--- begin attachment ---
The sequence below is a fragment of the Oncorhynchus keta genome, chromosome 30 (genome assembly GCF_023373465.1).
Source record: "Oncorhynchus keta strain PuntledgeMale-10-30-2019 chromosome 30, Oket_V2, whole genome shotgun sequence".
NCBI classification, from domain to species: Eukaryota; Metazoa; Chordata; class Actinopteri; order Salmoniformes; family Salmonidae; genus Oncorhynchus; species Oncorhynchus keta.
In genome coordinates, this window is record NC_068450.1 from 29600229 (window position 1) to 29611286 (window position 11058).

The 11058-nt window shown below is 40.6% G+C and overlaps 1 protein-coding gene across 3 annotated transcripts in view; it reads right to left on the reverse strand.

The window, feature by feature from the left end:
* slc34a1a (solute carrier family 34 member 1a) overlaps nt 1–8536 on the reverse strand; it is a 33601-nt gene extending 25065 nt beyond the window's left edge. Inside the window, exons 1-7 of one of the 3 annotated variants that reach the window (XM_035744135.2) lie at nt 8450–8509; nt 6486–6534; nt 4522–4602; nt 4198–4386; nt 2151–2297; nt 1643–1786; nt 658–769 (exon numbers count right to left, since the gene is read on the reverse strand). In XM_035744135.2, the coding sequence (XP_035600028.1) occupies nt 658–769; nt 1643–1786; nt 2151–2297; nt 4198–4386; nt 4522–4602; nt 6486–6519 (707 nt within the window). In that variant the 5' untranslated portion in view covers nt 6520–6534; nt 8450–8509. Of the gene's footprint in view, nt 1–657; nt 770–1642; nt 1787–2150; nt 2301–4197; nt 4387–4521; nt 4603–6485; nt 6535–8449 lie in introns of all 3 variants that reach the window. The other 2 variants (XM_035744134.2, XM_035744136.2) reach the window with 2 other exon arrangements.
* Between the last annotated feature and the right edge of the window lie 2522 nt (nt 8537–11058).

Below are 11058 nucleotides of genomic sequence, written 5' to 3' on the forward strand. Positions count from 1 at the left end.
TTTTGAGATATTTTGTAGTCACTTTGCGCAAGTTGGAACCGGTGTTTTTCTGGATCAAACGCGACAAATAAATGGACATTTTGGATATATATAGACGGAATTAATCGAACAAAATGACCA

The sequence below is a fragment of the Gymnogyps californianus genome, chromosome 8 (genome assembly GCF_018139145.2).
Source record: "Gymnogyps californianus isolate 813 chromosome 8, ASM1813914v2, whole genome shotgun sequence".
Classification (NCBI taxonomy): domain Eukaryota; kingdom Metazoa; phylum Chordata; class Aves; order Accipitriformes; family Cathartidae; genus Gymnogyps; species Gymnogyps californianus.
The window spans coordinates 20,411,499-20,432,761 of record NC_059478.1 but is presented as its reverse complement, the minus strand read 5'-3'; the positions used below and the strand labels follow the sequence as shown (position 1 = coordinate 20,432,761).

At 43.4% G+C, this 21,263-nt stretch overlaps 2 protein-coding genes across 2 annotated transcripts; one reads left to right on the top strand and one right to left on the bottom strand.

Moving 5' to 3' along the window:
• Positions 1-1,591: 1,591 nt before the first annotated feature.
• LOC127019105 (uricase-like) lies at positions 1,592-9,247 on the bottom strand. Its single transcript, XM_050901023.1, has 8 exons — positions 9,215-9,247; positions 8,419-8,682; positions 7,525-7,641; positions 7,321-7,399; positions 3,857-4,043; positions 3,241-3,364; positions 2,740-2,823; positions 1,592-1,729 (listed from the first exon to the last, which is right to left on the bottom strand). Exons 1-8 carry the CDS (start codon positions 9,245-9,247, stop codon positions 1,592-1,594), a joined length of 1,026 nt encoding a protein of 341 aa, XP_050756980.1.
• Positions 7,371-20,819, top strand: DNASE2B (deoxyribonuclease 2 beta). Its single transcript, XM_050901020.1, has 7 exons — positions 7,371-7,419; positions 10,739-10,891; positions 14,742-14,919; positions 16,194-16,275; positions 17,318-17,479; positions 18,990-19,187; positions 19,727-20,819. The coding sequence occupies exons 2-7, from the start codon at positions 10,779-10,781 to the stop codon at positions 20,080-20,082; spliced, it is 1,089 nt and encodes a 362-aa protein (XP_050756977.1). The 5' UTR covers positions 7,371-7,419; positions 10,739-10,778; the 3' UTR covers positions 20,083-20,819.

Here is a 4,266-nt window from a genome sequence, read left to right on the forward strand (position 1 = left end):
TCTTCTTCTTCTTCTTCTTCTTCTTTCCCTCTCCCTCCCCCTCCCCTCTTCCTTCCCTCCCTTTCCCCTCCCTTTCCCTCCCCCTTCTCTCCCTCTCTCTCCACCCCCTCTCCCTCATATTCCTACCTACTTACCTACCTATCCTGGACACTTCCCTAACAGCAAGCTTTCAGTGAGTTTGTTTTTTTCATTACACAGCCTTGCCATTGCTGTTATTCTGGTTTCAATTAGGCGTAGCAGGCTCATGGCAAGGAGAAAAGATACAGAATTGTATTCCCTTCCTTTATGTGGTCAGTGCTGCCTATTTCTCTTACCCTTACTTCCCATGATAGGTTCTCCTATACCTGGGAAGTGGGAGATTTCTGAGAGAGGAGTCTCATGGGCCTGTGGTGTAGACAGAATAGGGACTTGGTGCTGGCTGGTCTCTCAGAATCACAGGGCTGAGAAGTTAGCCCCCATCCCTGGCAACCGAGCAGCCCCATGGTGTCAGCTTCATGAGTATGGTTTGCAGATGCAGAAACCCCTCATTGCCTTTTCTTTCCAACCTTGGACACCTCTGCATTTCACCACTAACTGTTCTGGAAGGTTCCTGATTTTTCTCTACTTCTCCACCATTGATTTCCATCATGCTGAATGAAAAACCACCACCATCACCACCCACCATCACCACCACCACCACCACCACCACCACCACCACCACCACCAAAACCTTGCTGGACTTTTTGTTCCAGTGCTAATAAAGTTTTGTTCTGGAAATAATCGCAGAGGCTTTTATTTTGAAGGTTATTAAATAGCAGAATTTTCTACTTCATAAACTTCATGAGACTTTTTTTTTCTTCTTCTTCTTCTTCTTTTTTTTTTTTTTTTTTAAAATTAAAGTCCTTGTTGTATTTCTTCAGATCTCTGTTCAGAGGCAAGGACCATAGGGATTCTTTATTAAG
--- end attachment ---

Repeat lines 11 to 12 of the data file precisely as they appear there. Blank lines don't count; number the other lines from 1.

The sequence below is a fragment of the Gymnogyps californianus genome, chromosome 8 (genome assembly GCF_018139145.2).
Source record: "Gymnogyps californianus isolate 813 chromosome 8, ASM1813914v2, whole genome shotgun sequence".